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Eur J Pediatr. 2000 May;159(5):343-7.

Differences in management of bronchiolitis between hospitals in The Netherlands. Dutch Paediatric Respiratory Society.

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Department of Paediatrics, Isala Clinics/Weezenlanden Hospital, Zwolle, The Netherlands.


To study the variation in management of acute bronchiolitis in the Netherlands, a questionnaire on the use of diagnostic and therapeutic procedures and prescription of drugs after discharge was mailed to all 110 hospital-based paediatric practices in the Netherlands. A 100% response rate was achieved. There was a great deal of variation in management of bronchiolitis between respondents. The most commonly applied diagnostic procedures were immunofluorescence staining of nasopharyngeal secretions for respiratory syncytial virus (100% of respondents), blood gas analysis (93%), leucocyte count/differentiation and serum C-reactive protein levels (92%), and chest X-rays (83%). Most respondents used supplemental oxygen (100%) and tube feeding (96%) when needed, and gave nebulized bronchodilators, either as a trial (59%) or in a fixed schedule (33%). Antibiotics for suspected bacterial co-infection were used by 69% of respondents. Corticosteroids were used for severe cases by 35% of respondents; ribavirin was only used in 11% of hospitals for treatment of children from high-risk groups. When children had responded favourably to bronchodilators during admission, these drugs were continued after discharge by 69% of respondents; more than half of these also prescribed inhaled corticosteroids to these children.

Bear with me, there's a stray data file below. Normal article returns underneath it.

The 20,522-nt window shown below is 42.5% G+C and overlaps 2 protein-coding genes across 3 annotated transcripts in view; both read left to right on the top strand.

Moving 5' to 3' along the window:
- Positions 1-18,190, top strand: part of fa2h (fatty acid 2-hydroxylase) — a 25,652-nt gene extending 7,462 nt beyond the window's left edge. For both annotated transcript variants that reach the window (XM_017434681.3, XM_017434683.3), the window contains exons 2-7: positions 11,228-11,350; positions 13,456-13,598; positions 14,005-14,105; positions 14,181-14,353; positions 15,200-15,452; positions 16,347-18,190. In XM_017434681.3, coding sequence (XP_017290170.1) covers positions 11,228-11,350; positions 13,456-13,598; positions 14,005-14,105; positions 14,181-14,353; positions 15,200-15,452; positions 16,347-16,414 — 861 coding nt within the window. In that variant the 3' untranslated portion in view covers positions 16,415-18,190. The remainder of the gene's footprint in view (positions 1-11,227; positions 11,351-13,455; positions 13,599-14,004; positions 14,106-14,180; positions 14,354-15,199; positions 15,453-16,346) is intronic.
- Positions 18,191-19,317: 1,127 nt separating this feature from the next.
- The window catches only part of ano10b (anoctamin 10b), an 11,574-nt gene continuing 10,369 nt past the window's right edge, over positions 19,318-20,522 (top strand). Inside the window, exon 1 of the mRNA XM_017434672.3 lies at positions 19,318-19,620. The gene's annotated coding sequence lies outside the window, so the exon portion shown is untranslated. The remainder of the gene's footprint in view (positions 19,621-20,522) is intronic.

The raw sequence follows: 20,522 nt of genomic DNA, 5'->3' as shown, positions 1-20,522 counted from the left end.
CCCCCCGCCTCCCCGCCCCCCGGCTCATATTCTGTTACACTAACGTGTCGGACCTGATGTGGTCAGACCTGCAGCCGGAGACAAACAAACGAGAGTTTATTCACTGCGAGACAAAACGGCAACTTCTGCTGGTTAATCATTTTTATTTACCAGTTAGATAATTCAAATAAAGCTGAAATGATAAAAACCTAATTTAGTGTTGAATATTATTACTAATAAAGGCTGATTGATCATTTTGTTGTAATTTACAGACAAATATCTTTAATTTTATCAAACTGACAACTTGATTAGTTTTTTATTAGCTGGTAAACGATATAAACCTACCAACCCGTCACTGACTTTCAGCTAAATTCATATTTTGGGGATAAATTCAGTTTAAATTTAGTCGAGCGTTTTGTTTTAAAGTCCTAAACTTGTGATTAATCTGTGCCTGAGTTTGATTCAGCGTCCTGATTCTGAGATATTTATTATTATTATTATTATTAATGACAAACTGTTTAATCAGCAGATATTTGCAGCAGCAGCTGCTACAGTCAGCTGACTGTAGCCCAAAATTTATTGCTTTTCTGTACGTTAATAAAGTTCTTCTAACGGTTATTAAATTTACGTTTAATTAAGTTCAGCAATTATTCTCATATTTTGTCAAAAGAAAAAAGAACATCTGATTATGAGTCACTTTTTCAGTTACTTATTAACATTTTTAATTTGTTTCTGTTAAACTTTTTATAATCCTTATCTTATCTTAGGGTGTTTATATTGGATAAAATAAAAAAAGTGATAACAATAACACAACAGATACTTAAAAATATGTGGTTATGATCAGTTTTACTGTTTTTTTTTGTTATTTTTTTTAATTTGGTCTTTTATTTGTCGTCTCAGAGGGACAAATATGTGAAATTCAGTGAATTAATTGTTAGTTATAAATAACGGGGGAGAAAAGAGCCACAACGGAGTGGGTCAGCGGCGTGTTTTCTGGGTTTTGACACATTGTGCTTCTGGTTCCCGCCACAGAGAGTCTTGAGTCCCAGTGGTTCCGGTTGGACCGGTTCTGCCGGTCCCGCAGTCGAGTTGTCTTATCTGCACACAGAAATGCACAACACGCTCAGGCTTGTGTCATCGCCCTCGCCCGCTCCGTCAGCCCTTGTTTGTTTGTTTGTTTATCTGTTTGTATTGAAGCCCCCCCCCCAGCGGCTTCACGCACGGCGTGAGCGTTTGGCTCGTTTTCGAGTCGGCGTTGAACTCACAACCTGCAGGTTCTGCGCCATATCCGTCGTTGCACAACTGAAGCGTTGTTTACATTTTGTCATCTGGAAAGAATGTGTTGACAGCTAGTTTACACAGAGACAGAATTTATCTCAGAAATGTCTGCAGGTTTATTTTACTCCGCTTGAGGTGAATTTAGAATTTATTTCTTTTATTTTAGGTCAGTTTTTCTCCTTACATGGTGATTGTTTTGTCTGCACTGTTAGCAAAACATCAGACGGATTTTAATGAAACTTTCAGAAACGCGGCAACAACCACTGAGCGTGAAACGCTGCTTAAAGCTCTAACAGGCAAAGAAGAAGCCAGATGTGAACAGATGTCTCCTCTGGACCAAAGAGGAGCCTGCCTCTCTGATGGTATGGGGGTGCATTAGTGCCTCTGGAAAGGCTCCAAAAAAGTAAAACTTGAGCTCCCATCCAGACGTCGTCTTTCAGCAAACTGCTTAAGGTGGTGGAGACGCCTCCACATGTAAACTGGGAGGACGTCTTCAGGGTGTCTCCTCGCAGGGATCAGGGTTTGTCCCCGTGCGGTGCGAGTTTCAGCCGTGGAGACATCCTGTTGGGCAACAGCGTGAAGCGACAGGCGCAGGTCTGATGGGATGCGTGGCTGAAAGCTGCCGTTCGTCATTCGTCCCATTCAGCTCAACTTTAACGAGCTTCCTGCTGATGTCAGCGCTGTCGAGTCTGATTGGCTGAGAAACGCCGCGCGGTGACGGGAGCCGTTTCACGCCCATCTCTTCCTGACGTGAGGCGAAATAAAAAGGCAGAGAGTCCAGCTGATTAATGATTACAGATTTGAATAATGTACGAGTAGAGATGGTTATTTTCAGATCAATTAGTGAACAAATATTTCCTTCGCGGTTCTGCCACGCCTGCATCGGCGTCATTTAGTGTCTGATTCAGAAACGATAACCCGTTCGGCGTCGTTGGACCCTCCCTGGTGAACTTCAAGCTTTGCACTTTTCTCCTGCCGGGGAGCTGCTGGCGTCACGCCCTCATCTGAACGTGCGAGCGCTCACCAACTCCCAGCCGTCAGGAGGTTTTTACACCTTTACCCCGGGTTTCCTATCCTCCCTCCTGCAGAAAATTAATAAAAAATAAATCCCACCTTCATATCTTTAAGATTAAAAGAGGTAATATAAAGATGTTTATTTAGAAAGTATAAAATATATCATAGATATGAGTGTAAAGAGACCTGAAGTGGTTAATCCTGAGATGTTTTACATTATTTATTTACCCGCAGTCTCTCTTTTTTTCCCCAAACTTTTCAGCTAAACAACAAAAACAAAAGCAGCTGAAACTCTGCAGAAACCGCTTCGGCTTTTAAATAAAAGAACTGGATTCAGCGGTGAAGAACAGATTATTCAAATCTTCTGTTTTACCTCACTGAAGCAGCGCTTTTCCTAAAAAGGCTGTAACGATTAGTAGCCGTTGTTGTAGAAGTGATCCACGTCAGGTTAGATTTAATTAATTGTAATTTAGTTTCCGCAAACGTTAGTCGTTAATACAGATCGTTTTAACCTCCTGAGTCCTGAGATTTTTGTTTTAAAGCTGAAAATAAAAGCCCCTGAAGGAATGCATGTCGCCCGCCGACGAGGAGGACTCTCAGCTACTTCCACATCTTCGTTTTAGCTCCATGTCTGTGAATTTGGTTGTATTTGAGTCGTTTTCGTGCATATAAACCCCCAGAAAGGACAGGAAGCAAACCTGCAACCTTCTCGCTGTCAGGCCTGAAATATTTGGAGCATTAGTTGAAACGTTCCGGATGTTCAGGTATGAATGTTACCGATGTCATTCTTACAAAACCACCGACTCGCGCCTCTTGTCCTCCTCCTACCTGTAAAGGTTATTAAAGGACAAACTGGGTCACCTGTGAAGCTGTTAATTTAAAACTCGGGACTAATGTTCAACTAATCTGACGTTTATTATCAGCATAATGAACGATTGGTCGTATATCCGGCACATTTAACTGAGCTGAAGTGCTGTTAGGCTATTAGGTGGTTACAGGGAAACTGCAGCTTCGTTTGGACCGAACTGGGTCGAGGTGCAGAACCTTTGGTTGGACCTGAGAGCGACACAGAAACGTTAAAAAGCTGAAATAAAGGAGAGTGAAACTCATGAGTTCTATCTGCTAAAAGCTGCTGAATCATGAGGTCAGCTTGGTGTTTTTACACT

Considerable variation in management of bronchiolitis exists between hospitals in the Netherlands. Several diagnostic and therapeutic approaches are used which are not evidence based, probably reflecting the lack of therapeutic options with proven clinical efficacy for this condition.

[Indexed for MEDLINE]

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